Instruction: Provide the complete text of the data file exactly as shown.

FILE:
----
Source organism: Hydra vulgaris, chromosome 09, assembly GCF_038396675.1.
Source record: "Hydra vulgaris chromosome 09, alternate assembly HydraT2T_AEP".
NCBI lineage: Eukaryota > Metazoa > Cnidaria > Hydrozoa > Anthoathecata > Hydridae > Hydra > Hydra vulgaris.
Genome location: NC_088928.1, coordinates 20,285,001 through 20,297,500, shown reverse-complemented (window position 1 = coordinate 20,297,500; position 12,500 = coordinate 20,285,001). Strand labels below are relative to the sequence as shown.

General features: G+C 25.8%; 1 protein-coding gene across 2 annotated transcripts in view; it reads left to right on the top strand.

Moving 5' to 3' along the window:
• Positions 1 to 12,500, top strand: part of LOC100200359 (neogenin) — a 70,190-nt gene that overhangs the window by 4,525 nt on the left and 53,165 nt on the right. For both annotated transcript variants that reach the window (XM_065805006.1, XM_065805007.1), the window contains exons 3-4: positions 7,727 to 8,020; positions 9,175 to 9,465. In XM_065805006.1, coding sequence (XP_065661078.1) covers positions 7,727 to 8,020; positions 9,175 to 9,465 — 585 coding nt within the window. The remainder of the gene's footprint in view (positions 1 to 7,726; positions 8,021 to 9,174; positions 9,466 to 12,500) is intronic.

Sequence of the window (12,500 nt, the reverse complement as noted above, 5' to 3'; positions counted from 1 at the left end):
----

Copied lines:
Source organism: Hydra vulgaris, chromosome 09, assembly GCF_038396675.1.
Source record: "Hydra vulgaris chromosome 09, alternate assembly HydraT2T_AEP".
NCBI lineage: Eukaryota > Metazoa > Cnidaria > Hydrozoa > Anthoathecata > Hydridae > Hydra > Hydra vulgaris.
Genome location: NC_088928.1, coordinates 20,285,001 through 20,297,500, shown reverse-complemented (window position 1 = coordinate 20,297,500; position 12,500 = coordinate 20,285,001). Strand labels below are relative to the sequence as shown.

General features: G+C 25.8%; 1 protein-coding gene across 2 annotated transcripts in view; it reads left to right on the top strand.

Moving 5' to 3' along the window:
• Positions 1 to 12,500, top strand: part of LOC100200359 (neogenin) — a 70,190-nt gene that overhangs the window by 4,525 nt on the left and 53,165 nt on the right. For both annotated transcript variants that reach the window (XM_065805006.1, XM_065805007.1), the window contains exons 3-4: positions 7,727 to 8,020; positions 9,175 to 9,465. In XM_065805006.1, coding sequence (XP_065661078.1) covers positions 7,727 to 8,020; positions 9,175 to 9,465 — 585 coding nt within the window. The remainder of the gene's footprint in view (positions 1 to 7,726; positions 8,021 to 9,174; positions 9,466 to 12,500) is intronic.

Sequence of the window (12,500 nt, the reverse complement as noted above, 5' to 3'; positions counted from 1 at the left end):